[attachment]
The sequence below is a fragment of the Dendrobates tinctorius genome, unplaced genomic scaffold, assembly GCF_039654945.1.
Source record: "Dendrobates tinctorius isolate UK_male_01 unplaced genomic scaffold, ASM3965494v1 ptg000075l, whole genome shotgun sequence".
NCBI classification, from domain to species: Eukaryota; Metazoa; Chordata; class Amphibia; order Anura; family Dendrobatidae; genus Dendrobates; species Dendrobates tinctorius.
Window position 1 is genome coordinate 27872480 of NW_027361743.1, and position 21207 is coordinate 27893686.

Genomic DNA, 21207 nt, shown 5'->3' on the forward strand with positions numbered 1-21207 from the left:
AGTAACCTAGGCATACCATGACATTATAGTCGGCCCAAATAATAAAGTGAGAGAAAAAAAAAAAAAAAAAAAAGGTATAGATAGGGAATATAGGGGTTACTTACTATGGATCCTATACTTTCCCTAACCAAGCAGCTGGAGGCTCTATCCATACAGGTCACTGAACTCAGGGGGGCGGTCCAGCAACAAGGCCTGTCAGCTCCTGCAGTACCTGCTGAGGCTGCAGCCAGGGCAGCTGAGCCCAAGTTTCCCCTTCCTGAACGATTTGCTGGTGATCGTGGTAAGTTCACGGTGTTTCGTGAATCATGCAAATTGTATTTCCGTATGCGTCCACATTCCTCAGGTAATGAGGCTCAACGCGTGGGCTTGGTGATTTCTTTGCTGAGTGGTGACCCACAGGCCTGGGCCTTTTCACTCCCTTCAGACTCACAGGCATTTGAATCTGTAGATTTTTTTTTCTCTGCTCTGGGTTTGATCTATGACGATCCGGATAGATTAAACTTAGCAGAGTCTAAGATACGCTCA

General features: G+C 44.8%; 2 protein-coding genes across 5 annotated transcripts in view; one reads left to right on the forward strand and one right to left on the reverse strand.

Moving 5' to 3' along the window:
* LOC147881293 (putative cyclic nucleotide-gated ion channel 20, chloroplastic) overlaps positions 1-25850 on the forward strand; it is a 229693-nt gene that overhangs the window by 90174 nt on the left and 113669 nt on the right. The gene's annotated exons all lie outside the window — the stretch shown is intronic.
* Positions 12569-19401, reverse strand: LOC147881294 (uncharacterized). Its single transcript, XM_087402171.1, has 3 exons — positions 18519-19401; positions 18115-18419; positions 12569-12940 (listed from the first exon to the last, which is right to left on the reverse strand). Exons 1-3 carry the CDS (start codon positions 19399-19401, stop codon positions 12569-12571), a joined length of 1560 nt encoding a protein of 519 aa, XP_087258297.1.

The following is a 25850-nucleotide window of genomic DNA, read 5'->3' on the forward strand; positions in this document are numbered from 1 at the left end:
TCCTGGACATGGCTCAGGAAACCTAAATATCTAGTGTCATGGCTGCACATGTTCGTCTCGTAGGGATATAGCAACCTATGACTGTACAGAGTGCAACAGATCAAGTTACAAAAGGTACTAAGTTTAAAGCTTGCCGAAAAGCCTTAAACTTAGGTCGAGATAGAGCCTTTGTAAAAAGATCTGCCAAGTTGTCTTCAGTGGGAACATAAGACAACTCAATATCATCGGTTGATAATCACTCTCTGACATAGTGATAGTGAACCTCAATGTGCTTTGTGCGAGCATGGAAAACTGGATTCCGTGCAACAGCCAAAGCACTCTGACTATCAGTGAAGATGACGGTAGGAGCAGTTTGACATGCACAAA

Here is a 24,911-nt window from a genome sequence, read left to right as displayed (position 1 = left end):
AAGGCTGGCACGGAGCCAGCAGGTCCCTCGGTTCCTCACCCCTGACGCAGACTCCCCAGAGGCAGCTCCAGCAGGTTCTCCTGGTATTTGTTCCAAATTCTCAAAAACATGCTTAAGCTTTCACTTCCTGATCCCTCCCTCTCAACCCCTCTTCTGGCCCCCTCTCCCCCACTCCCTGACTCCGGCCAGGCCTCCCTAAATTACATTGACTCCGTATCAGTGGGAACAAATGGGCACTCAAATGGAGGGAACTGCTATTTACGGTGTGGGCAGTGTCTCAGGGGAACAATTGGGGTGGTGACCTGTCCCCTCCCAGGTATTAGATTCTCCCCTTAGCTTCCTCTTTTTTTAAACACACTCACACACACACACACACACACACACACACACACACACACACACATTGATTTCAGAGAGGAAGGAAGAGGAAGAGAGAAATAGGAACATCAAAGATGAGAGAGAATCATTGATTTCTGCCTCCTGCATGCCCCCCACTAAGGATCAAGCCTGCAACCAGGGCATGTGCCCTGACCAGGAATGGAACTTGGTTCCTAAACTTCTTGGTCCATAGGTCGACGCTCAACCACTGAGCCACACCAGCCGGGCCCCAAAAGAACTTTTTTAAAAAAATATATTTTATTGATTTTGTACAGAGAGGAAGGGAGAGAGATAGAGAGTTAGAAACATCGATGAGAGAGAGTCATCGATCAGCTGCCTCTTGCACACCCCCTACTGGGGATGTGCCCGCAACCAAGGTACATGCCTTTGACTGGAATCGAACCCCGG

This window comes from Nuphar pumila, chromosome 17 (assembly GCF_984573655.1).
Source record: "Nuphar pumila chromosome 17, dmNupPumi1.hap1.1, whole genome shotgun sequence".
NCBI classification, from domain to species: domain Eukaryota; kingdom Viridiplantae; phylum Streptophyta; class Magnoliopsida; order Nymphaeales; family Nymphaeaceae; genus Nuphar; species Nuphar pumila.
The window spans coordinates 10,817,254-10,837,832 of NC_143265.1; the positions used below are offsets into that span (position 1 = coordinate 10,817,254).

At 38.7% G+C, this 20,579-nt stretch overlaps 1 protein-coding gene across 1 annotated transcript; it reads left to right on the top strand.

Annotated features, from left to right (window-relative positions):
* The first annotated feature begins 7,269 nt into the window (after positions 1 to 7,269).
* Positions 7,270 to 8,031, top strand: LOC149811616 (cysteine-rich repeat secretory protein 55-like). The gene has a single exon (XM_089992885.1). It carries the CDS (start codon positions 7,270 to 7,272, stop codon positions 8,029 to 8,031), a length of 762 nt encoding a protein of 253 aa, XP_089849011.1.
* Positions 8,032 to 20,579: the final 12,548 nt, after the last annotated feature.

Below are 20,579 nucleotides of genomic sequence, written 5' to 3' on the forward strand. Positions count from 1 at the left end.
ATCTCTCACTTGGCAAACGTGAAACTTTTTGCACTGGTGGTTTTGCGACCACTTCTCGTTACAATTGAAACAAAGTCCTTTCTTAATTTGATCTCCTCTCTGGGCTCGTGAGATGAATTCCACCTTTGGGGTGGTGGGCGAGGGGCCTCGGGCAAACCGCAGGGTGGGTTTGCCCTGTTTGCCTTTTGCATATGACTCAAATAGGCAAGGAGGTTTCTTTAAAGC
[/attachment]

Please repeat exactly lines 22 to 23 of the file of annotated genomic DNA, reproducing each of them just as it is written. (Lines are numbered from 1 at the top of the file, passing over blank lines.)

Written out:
* Positions 7,270 to 8,031, top strand: LOC149811616 (cysteine-rich repeat secretory protein 55-like). The gene has a single exon (XM_089992885.1). It carries the CDS (start codon positions 7,270 to 7,272, stop codon positions 8,029 to 8,031), a length of 762 nt encoding a protein of 253 aa, XP_089849011.1.
* Positions 8,032 to 20,579: the final 12,548 nt, after the last annotated feature.